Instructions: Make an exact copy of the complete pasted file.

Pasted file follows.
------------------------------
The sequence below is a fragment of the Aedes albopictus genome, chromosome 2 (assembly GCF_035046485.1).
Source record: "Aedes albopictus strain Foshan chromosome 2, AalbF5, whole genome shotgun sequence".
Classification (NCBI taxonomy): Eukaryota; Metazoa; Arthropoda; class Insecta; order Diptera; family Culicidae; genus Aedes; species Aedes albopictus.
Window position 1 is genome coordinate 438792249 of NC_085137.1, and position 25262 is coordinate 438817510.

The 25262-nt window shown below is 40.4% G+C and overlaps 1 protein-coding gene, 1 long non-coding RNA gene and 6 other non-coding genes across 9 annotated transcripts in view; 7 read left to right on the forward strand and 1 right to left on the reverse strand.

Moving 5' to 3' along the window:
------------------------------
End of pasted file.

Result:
The sequence below is a fragment of the Aedes albopictus genome, chromosome 2 (assembly GCF_035046485.1).
Source record: "Aedes albopictus strain Foshan chromosome 2, AalbF5, whole genome shotgun sequence".
Classification (NCBI taxonomy): Eukaryota; Metazoa; Arthropoda; class Insecta; order Diptera; family Culicidae; genus Aedes; species Aedes albopictus.
Window position 1 is genome coordinate 438792249 of NC_085137.1, and position 25262 is coordinate 438817510.

The 25262-nt window shown below is 40.4% G+C and overlaps 1 protein-coding gene, 1 long non-coding RNA gene and 6 other non-coding genes across 9 annotated transcripts in view; 7 read left to right on the forward strand and 1 right to left on the reverse strand.

Moving 5' to 3' along the window: